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World’s richest 1% emit enough carbon to cause 1.3 million heat-related deaths, report finds

Sobering report takes stock of our warming planet

The ‘polluting elite’ are disproportionately driving climate change, with the world’s richest 1% polluting as much carbon as the poorest two-thirds, according to a new report.

The report, by The Guardian, international charity Oxfam and the Stockholm Environment Institute, reveals that climate change and “extreme inequality” have become “intertwined, fused and fuel each other”.

The researchers found that of all carbon dioxide emission worldwide in 2019, 16% was produced by the richest 1% of people in the world – a group that includes billionaires, millionaires and those who earn more than $140,000 a year. The analysis found that their contribution “is the same as the emissions of the poorest 66% of humanity”, or around 5 billion people.

The report also found that the richest 10% of the world’s population accounted for about half of emissions that year.

“It would take about 1,500 years for someone in the bottom 99% to produce as much carbon as the richest billionaires do in a year,” said Chiara Liguori, senior policy advisor on climate justice at Oxfam. “It’s fundamentally unfair.”

The amount of carbon dioxide emissions the richest 1% are estimated to have produced in 2019 – 5.9 billion tonnes – is enough to change global temperatures enough to cause the deaths of around 1.3 million people, according to the report, citing a widely used study. methodology known as the “mortality cost of carbon”.

The report also highlights that just 12 of the world’s richest billionaires contributed almost 17 million tonnes of emissions from their homes, transport, yachts and investments – an amount which it says, equates to more than 4.5 coal-fired power plants over a year. .

Topping the list is Carlos Slim Helu, who, according to Forbes, has a net worth of $94.7 billion. He was followed by Bill Gates, Jeff Bezos, Google founders Larry Page and Sergey Brin and the luxury retail mogul. Bernard Arnault.

Earth is “under siege”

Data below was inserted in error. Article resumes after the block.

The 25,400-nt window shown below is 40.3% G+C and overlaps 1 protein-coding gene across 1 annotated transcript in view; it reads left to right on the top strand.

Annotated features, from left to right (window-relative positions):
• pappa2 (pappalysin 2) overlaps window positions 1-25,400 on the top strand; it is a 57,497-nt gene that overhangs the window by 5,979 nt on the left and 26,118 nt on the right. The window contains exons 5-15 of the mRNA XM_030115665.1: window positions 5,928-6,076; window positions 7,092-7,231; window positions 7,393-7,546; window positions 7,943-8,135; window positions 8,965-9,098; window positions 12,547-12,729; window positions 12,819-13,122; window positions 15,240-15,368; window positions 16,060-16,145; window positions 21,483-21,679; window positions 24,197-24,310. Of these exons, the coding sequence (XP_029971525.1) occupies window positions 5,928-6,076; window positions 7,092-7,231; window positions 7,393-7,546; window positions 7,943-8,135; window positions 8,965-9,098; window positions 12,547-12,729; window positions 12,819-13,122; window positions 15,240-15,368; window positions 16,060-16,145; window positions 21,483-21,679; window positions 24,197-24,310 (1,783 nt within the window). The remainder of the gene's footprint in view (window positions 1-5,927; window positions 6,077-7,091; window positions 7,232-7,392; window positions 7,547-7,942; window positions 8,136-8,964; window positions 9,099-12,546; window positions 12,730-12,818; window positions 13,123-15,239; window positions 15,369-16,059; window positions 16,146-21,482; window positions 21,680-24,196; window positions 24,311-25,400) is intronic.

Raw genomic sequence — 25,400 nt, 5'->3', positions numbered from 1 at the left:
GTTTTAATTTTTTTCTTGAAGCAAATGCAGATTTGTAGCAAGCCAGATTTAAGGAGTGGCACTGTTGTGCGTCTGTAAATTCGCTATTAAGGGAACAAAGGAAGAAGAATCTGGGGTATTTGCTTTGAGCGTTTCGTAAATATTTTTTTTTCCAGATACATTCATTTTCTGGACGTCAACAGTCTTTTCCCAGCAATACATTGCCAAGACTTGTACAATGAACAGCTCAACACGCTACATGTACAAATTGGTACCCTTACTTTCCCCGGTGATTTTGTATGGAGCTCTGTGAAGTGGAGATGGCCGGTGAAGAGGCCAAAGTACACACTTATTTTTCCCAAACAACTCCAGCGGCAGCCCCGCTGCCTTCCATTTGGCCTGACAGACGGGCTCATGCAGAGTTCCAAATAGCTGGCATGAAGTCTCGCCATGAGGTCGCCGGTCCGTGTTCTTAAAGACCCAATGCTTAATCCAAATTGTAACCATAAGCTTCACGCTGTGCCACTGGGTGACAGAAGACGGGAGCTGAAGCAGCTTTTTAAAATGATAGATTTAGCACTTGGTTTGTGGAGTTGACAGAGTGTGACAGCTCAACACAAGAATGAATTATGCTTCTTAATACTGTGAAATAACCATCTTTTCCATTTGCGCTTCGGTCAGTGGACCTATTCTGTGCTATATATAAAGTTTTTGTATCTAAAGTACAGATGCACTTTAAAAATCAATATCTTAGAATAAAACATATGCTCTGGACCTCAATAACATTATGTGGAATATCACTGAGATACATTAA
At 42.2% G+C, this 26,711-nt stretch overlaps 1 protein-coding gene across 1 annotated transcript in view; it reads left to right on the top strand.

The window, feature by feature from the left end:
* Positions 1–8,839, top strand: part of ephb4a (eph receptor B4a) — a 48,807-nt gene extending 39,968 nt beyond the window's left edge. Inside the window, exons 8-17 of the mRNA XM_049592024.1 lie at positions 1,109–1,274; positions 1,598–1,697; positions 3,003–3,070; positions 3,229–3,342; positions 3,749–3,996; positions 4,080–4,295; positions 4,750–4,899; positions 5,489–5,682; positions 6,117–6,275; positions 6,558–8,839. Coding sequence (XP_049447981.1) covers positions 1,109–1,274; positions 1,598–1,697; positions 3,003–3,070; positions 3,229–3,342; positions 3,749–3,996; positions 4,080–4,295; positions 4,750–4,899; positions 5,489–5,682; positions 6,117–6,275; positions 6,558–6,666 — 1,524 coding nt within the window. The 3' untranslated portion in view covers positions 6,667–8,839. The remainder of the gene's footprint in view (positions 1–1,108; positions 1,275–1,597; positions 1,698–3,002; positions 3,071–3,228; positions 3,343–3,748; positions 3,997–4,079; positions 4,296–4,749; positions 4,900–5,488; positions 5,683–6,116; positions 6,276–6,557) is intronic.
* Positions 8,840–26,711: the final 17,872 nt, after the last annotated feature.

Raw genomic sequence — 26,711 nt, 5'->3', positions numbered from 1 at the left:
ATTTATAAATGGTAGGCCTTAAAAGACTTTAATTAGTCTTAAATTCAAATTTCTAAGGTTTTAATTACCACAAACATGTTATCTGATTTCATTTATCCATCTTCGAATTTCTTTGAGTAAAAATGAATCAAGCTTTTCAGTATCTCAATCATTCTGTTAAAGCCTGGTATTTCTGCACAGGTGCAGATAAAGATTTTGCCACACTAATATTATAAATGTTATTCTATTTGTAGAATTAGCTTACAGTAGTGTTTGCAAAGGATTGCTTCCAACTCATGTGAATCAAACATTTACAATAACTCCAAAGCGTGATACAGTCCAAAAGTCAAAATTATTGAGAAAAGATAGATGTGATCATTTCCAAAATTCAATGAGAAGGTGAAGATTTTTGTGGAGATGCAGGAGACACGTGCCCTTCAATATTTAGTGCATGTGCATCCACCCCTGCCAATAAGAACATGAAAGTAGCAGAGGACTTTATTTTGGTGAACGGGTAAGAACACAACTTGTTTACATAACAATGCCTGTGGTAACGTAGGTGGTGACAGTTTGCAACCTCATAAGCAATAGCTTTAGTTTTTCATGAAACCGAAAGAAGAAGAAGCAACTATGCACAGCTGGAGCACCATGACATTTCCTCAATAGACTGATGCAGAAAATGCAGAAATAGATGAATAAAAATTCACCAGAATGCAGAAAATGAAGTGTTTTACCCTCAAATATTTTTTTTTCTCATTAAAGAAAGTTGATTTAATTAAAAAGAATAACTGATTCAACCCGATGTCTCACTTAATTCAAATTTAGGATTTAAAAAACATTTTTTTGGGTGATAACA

William Ripple, a professor of ecology at Oregon State University who is also director of the Alliance of World Scientists, told CBS News that the report’s methodology and conclusions are “largely consistent with some recent peer-reviewed scientific publications on this topic.

“Carbon inequality and climate justice are major issues,” he said. “To combat climate change, we will need to significantly reduce inequality and provide support and climate compensation to less wealthy regions.”

Last month, Ripple and a team of other scientists published a paper revealing that Earth is “under siege” and “in uncharted territory.” They found several unprecedented records related to climate change and “deeply concerning patterns of climate-related disasters.” They also found that efforts to address these issues have made “minimal progress.”

The Guardian and Oxfam report calls for a number of measures to help humanity “break free from the climate and inequality trap”, including a transition to renewable energy sources. It also suggests a 60% tax on the income of the world’s richest 1%, which the report calculates would result in a 700 million tonne reduction in global emissions.

UN report reveals dangerous ’emissions canyon’

The climate wealth gap report came out on the same day that the United Nations released its own report on the cost of climate adaptation. The United Nations Environment Program has found that despite “clear signs” that the risks from climate change are increasing, countries are falling further behind in the investments needed to respond.

This “adaptation finance gap” is between $194 billion and $366 billion each year, according to the UN report, which says at least 50% more financial investment is needed and highlights that countries in development have “considerably higher” costs and needs than others.

Greenhouse gas emissions – which trap heat in the atmosphere and cause warming – have increased by 1.2% since last year, reaching record levels.

UN Secretary-General António Guterres told reporters on Monday that “if nothing changes, in 2030 emissions will be 22 gigatons above the 1.5 degree limit allowed,” referring to the target to limit warming to 1.5 degrees Celsius more than pre-industrial times. The world is expected to exceed this level in the next five years.

“All of this is a failure of leadership, a betrayal of the most vulnerable and a huge missed opportunity. Renewable energy has never been cheaper or more accessible,” said Guterres. “…The report shows that the emissions gap is more like an emissions canyon – a canyon littered with broken promises, shattered lives and broken records.”

CBS News correspondent Pamela Falk contributed to this report.

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